Makerere University School of Computing and I.T.
Artificial Intelligence in the Developing World

This is the homepage of the AI-DEV group in the School of Computing and Informatics Technology, Makerere University, Uganda, a research group studying applications of machine learning, pattern recognition, computer vision and data mining in the developing world.

Research updates can be found on the AI-DEV blog.

Current projects
Mobile monitoring of crop disease

People: Ernest Mwebaze, John Quinn, Jennifer Aduwo

Cassava is the world's third largest source of carbohydrate, and can grow in hostile conditions where other crops cannot, but has one major weakness: susceptiblity to viral disease. Monitoring the spread of disease is essential in countries which depend on it as a staple crop, but the processes currently employed are expensive and slow. We are working on an automated system using $100 smartphones to capture images, diagnose disease with computer vision techniques and provide real time map information, as well as extensions into banana diseases and automated pest survey.

For more information about this project, see blog updates and the live crop surveillance app.

Work supported by a Google Research Award.

Data generation and language technology for low-resourced African languages

People: Peter Nabende

The realization of developing natural language processing techniques in tasks such as Machine Translation (MT) requires the availability of monolingual and cross-lingual resources. Currently, the exploration of various advances in NLP techniques for low-resource languages and language pairs in the developing world is complicated by the lack of data resources. For example, in Uganda, where there are over 40 independent languages, there are no monolingual nor bi/multilingual resources for developing NLP systems such as those that significantly benefit well-resourced languages. Now, we are using both manual and existing automated methods to build bilingual corpora for several language pairs involving any low-resourced African language. We plan to use the corpora to explore several NLP applications involving any of the respective low-resourced African languages.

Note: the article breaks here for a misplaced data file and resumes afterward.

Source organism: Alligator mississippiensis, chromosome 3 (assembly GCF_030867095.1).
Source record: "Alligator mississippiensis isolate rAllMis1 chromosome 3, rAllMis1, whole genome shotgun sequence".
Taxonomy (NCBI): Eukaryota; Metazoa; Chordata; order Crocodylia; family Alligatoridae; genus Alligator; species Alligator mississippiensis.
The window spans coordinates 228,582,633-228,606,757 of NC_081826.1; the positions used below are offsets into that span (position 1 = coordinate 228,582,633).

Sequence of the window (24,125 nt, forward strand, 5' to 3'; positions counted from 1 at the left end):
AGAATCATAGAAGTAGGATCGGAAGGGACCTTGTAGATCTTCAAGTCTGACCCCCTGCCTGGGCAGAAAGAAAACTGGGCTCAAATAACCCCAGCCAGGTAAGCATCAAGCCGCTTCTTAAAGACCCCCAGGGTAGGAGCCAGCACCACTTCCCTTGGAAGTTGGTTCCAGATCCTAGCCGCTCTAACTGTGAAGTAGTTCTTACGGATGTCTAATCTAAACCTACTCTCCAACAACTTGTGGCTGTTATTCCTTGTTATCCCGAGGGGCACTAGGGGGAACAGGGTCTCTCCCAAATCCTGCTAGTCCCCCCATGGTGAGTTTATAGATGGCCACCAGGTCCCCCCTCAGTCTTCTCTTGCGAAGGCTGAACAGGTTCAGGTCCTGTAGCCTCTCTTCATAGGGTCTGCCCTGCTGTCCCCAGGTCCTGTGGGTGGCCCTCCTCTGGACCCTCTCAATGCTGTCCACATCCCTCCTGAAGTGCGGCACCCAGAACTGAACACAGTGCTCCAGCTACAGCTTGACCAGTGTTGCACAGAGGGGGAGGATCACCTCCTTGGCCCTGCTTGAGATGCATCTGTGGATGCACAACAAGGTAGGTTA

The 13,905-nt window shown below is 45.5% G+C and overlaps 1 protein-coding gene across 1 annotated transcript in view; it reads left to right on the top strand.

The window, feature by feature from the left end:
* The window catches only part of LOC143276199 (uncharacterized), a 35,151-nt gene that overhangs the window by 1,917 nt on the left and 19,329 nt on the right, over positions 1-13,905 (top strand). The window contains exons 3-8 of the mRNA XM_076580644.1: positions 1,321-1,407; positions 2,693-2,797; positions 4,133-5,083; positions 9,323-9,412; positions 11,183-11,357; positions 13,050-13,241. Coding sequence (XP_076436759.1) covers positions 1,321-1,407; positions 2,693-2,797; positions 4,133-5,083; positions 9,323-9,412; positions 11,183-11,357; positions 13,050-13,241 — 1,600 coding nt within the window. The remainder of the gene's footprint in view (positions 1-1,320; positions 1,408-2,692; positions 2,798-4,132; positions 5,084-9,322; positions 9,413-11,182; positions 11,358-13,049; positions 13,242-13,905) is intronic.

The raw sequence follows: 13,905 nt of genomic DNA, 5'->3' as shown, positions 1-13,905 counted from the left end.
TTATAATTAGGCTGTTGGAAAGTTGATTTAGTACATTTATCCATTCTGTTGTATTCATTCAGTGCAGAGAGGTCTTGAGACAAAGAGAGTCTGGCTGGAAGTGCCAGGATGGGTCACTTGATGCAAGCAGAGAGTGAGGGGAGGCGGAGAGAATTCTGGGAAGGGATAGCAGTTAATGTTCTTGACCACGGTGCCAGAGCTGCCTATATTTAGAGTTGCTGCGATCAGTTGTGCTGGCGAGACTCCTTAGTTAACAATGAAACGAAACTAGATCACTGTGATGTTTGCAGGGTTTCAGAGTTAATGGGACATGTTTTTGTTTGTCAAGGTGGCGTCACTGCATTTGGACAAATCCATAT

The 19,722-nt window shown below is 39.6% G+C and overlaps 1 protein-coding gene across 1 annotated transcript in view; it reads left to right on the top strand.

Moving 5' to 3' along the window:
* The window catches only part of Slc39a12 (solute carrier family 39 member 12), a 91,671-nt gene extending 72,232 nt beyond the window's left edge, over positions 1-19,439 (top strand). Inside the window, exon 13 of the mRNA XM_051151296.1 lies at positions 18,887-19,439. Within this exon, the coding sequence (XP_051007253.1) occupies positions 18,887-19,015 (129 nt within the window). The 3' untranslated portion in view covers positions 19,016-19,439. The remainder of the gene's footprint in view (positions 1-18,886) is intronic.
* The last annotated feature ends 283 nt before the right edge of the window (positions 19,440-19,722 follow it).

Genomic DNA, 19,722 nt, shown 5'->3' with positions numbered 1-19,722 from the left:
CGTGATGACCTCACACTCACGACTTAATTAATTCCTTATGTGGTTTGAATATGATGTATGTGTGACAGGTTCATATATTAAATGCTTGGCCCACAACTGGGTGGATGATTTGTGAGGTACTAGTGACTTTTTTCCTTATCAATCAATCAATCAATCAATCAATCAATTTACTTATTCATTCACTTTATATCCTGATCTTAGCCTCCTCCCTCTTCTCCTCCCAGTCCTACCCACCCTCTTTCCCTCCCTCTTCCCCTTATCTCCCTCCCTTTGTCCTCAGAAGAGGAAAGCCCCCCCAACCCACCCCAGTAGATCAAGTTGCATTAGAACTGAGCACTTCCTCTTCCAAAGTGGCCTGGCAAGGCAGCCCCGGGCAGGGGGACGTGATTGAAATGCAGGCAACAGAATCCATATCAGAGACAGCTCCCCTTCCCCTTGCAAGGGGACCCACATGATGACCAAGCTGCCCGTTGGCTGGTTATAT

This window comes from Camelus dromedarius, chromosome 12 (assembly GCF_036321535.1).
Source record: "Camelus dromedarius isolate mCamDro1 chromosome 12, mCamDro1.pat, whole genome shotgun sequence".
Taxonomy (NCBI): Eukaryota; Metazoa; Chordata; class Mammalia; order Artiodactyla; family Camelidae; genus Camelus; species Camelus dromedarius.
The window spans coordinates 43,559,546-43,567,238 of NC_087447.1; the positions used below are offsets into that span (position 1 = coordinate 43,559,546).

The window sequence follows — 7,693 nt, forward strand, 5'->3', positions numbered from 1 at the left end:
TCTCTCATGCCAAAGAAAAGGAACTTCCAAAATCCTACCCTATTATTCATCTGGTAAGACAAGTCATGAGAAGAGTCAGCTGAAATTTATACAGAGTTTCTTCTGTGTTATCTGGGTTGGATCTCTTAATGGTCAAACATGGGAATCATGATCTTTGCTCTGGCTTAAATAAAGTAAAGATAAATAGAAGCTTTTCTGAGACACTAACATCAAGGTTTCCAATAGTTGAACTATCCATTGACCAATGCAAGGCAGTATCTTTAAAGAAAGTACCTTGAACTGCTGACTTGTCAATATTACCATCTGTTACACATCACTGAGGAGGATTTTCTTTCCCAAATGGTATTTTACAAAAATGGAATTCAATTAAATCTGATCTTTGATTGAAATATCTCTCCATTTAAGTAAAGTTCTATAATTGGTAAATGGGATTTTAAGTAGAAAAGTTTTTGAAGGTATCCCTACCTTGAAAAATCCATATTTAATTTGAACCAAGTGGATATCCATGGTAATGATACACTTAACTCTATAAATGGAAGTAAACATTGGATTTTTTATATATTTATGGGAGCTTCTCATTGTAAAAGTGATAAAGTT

Work supported by a Google Research Award.

Kudu: Auction design for agricultural commodity trading

People: Richard Ssekibuule, John Quinn, Kevin Leyton-Brown, Kenneth Matovu

We are trialling an auction system called Kudu, which is designed for trading agricultural commodities in Uganda by phone or web. This is a double auction, meaning that buyers and sellers submit their information separately, and we computationally find the best matches.

This approach seems more promising than both single auction systems (i.e. listings sites, which can't be used with a basic phone or anywhere bandwidth is scarce) and price advisory systems, which have problems with accuracy and timeliness (wholesale market prices in Kampala change in the course of hours, hence a weekly price bulletin is of limited use). By matching buyers and sellers algorithmically we can overcome these problems.

The prototype web interface to the auction system can be tried here: (requires a Ugandan mobile phone number for registration), or text BUY or SELL to 8228. The crops we are currently supporting are coffee, beans, sweet banana and watermelon.

Work supported by a Google Research Award.

Spatiotemporal models for biosurveillance

People: Martin Mubangizi, John Quinn.